Humber design coordinator helps foundation open new school in Uganda

by | Feb 15, 2013 | News

By Tatiana Patterson

Young people in Lyantonde, Uganda, will soon have a place to study a trade, with the opening of the Salama Vocational Education Centre.

The school, which will open officially on Monday, was born out of a cry for help to fill a need in the community as stated by its leaders, said executive assistant for administration and consultation at Salama Shield Foundation, Anita Cooledge.

The foundation is based out of Plattsville, Ont. and serves as a non-governmental organization that provides needs in health, education, micro-finance, water supply and food production.

“More than fifty percent of Uganda’s population is youth under the age of fifteen” said Cooledge. “That’s a huge portion of the population that is untrained going forward into life.”

The education centre is currently opening its first phase, which will include courses like Agriculture, Bricklaying and Concrete Practice, as well as Carpentry and Joinery. A second phase will follow, which will provide courses in tailoring and weaving, hospitality, and auto-mechanics.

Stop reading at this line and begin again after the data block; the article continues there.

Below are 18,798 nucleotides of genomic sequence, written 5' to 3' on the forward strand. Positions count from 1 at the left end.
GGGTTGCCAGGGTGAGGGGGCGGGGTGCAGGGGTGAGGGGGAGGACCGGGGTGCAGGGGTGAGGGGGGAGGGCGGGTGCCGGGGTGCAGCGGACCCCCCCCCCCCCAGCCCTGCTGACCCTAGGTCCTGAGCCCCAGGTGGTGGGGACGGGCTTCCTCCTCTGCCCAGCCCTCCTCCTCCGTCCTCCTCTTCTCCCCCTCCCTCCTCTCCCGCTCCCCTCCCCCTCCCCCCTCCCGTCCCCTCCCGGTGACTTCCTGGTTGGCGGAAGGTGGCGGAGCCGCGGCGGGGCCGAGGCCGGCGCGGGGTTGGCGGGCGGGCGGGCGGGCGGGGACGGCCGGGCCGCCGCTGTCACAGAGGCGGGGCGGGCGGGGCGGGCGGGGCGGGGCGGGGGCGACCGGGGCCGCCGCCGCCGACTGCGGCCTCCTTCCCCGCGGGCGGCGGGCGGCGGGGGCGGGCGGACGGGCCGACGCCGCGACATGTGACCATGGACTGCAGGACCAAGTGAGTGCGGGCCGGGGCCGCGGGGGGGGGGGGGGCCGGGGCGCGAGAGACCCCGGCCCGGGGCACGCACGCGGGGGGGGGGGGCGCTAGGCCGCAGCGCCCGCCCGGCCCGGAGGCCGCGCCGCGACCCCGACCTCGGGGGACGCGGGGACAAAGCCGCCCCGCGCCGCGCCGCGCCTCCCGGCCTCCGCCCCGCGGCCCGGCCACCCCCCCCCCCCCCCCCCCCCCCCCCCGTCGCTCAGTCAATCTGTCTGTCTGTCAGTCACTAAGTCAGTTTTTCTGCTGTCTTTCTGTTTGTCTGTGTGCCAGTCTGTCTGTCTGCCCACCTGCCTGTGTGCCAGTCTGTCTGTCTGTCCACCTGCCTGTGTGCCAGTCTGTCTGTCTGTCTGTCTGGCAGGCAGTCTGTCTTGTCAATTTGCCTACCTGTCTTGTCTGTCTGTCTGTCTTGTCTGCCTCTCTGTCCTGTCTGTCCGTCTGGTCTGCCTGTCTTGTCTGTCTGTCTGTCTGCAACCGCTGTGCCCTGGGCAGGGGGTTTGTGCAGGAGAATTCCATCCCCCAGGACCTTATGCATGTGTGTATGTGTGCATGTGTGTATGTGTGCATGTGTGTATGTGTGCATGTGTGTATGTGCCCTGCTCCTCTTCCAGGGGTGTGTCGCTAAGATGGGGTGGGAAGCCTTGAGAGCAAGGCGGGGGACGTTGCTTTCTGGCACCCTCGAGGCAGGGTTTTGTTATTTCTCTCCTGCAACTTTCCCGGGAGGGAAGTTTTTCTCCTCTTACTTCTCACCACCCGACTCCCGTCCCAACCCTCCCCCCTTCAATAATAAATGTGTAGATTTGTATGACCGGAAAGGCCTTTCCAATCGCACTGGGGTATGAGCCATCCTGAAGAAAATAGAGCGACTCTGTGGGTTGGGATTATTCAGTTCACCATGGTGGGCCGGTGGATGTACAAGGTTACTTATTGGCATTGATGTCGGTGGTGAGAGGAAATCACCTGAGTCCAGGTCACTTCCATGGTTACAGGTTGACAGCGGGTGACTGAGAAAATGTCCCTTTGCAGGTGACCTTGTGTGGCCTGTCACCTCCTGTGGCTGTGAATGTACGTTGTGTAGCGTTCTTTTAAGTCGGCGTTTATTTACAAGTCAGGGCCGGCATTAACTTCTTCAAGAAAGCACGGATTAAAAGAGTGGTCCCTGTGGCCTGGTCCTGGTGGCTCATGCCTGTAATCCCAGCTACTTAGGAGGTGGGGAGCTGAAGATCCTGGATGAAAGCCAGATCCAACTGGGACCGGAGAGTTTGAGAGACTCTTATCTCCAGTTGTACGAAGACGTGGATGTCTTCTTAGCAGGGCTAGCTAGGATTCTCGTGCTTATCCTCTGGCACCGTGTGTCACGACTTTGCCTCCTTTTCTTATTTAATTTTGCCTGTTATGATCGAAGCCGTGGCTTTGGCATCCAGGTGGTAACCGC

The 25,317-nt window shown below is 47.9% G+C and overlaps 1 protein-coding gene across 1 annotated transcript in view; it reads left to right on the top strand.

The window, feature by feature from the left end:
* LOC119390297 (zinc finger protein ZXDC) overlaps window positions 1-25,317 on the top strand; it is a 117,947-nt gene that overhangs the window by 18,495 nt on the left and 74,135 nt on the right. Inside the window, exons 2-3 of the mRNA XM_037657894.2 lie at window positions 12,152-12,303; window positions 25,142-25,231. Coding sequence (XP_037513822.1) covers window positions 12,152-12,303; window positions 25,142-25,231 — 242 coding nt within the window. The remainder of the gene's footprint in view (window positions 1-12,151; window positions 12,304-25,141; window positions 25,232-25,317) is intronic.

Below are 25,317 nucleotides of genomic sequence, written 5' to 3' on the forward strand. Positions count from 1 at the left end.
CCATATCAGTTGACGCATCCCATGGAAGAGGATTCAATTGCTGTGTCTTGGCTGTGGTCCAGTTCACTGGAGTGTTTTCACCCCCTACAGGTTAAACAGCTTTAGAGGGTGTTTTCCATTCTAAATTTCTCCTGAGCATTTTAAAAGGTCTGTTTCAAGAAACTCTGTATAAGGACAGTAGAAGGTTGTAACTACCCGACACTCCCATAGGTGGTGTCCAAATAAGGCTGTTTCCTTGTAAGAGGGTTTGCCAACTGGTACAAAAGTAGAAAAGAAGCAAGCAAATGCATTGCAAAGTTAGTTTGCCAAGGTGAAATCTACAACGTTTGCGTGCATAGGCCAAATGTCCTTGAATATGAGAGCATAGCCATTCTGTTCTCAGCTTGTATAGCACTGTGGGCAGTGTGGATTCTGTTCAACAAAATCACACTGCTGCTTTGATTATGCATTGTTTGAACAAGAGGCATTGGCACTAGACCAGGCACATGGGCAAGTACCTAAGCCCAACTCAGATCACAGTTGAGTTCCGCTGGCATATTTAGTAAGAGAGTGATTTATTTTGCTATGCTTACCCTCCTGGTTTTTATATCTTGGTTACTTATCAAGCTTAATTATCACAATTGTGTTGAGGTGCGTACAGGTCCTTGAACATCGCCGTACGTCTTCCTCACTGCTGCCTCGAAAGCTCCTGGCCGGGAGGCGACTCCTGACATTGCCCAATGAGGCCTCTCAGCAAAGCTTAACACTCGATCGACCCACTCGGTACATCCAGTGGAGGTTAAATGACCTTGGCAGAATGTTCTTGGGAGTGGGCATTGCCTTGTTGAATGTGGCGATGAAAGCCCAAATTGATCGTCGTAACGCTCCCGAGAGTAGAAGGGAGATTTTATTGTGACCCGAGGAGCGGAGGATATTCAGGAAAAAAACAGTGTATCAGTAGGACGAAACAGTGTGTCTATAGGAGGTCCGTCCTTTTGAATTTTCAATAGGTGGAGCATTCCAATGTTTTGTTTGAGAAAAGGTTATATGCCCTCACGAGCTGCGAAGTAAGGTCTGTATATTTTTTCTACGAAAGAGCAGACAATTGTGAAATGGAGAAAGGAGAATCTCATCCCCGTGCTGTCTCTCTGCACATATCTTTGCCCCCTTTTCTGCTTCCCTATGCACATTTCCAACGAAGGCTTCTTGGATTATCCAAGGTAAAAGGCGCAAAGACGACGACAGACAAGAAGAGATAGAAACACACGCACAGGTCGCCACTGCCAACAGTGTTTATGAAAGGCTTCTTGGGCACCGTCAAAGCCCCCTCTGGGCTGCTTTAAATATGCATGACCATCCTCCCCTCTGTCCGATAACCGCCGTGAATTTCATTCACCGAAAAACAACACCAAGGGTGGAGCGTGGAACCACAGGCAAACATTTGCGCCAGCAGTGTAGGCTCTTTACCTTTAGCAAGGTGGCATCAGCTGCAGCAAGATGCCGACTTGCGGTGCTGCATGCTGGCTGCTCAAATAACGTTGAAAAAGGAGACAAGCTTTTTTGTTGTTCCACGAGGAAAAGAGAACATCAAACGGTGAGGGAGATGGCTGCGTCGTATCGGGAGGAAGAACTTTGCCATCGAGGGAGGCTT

According to statistics collected by the United Nations Department of Economics and Social Affairs, nearly 30 per cent of the people living in Uganda live on less than $1.25 a day. Uganda has a population of 3.4 million. That’s almost 10 million people living in extreme poverty.

“The need for vocational training is huge,” said Cooledge. “A lot of the kids that we’re targeting come from disadvantaged backgrounds. They haven’t had the parental influence or the finances behind them to get further in education of school.”

Humber interior design coordinator Kelly Gluck has been a big part of the project and helped design and construct the Centre.

In 2012, Gluck was featured in Catalyst, the Salama Shield Foundations’ quarterly newsletter, where she was praised for her contribution.

The design coordinator was unable to comment because she is currently in Uganda for final preparations, but said in an email that she is happy to be opening the first phase of the project.

“After three years of planning and designing the campus, we are thrilled to be opening phase one,” said Gluck. “It will give an opportunity for vulnerable youth to learn a vocational skill and life tools.”

The Salama Vocational Education Centre profiled several students who have been accepted into the school.

One of the students recognized in the profiles, was 20-year-old Habukiriro Piuss, the oldest of three children, whose father died in 2008. After being accepted into the school, staff made a home visit and found Piuss fixing his family’s home with mud.

Piuss told Salama Vocational Education Centre that he wants to make a difference in his home and living conditions.

“I dream that as soon as I am skilled in bricklaying and concrete practice,” Piuss said. “Our family will have a sufficient water tank,¬† good house and enough food. My brother and sister will study and get degrees and diplomas, they will not be like me who failed to get school fees. My bigger plan is to change the lives of orphans and widows in this area by mobilizing them and providing basic needs – more in particular, school fees.”